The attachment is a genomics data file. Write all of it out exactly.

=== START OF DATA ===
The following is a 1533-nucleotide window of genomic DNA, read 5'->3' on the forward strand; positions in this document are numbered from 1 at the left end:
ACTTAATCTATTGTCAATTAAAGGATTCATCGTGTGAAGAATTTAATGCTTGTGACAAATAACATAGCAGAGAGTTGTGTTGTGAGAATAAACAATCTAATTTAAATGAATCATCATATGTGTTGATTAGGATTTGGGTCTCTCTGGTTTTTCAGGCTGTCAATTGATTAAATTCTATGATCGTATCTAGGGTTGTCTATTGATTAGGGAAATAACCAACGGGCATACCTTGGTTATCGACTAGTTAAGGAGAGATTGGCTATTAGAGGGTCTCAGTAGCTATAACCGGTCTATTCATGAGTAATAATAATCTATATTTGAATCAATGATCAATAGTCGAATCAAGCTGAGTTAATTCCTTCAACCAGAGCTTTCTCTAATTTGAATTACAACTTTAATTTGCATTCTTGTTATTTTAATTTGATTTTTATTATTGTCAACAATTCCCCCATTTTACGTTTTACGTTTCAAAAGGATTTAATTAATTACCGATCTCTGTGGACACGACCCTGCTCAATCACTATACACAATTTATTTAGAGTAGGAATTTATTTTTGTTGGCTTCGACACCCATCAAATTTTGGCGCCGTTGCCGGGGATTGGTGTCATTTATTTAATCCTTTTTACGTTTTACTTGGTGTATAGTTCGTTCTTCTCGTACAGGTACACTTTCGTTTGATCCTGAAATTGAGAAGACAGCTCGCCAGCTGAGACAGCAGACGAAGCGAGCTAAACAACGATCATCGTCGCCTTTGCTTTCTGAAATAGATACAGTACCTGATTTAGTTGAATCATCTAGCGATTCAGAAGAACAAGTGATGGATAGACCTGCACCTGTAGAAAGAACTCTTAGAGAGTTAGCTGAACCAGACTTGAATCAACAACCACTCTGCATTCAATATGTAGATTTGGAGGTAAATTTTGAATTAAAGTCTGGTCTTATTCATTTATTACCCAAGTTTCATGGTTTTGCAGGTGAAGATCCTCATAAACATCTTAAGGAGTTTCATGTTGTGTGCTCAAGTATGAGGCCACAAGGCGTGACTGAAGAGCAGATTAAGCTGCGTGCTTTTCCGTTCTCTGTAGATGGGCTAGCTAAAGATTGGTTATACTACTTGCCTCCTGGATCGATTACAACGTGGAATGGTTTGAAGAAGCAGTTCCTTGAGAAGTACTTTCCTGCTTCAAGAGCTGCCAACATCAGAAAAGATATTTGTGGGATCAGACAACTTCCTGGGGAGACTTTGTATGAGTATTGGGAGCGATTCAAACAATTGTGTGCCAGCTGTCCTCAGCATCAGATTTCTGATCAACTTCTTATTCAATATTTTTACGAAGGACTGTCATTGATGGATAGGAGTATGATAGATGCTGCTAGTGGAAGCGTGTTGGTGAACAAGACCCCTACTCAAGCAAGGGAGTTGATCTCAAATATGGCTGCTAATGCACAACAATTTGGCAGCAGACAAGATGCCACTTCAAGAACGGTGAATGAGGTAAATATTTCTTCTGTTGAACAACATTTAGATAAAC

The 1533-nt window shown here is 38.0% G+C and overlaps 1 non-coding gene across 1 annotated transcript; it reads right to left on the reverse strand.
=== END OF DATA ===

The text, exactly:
The following is a 1533-nucleotide window of genomic DNA, read 5'->3' on the forward strand; positions in this document are numbered from 1 at the left end:
ACTTAATCTATTGTCAATTAAAGGATTCATCGTGTGAAGAATTTAATGCTTGTGACAAATAACATAGCAGAGAGTTGTGTTGTGAGAATAAACAATCTAATTTAAATGAATCATCATATGTGTTGATTAGGATTTGGGTCTCTCTGGTTTTTCAGGCTGTCAATTGATTAAATTCTATGATCGTATCTAGGGTTGTCTATTGATTAGGGAAATAACCAACGGGCATACCTTGGTTATCGACTAGTTAAGGAGAGATTGGCTATTAGAGGGTCTCAGTAGCTATAACCGGTCTATTCATGAGTAATAATAATCTATATTTGAATCAATGATCAATAGTCGAATCAAGCTGAGTTAATTCCTTCAACCAGAGCTTTCTCTAATTTGAATTACAACTTTAATTTGCATTCTTGTTATTTTAATTTGATTTTTATTATTGTCAACAATTCCCCCATTTTACGTTTTACGTTTCAAAAGGATTTAATTAATTACCGATCTCTGTGGACACGACCCTGCTCAATCACTATACACAATTTATTTAGAGTAGGAATTTATTTTTGTTGGCTTCGACACCCATCAAATTTTGGCGCCGTTGCCGGGGATTGGTGTCATTTATTTAATCCTTTTTACGTTTTACTTGGTGTATAGTTCGTTCTTCTCGTACAGGTACACTTTCGTTTGATCCTGAAATTGAGAAGACAGCTCGCCAGCTGAGACAGCAGACGAAGCGAGCTAAACAACGATCATCGTCGCCTTTGCTTTCTGAAATAGATACAGTACCTGATTTAGTTGAATCATCTAGCGATTCAGAAGAACAAGTGATGGATAGACCTGCACCTGTAGAAAGAACTCTTAGAGAGTTAGCTGAACCAGACTTGAATCAACAACCACTCTGCATTCAATATGTAGATTTGGAGGTAAATTTTGAATTAAAGTCTGGTCTTATTCATTTATTACCCAAGTTTCATGGTTTTGCAGGTGAAGATCCTCATAAACATCTTAAGGAGTTTCATGTTGTGTGCTCAAGTATGAGGCCACAAGGCGTGACTGAAGAGCAGATTAAGCTGCGTGCTTTTCCGTTCTCTGTAGATGGGCTAGCTAAAGATTGGTTATACTACTTGCCTCCTGGATCGATTACAACGTGGAATGGTTTGAAGAAGCAGTTCCTTGAGAAGTACTTTCCTGCTTCAAGAGCTGCCAACATCAGAAAAGATATTTGTGGGATCAGACAACTTCCTGGGGAGACTTTGTATGAGTATTGGGAGCGATTCAAACAATTGTGTGCCAGCTGTCCTCAGCATCAGATTTCTGATCAACTTCTTATTCAATATTTTTACGAAGGACTGTCATTGATGGATAGGAGTATGATAGATGCTGCTAGTGGAAGCGTGTTGGTGAACAAGACCCCTACTCAAGCAAGGGAGTTGATCTCAAATATGGCTGCTAATGCACAACAATTTGGCAGCAGACAAGATGCCACTTCAAGAACGGTGAATGAGGTAAATATTTCTTCTGTTGAACAACATTTAGATAAAC

The 1533-nt window shown here is 38.0% G+C and overlaps 1 non-coding gene across 1 annotated transcript; it reads right to left on the reverse strand.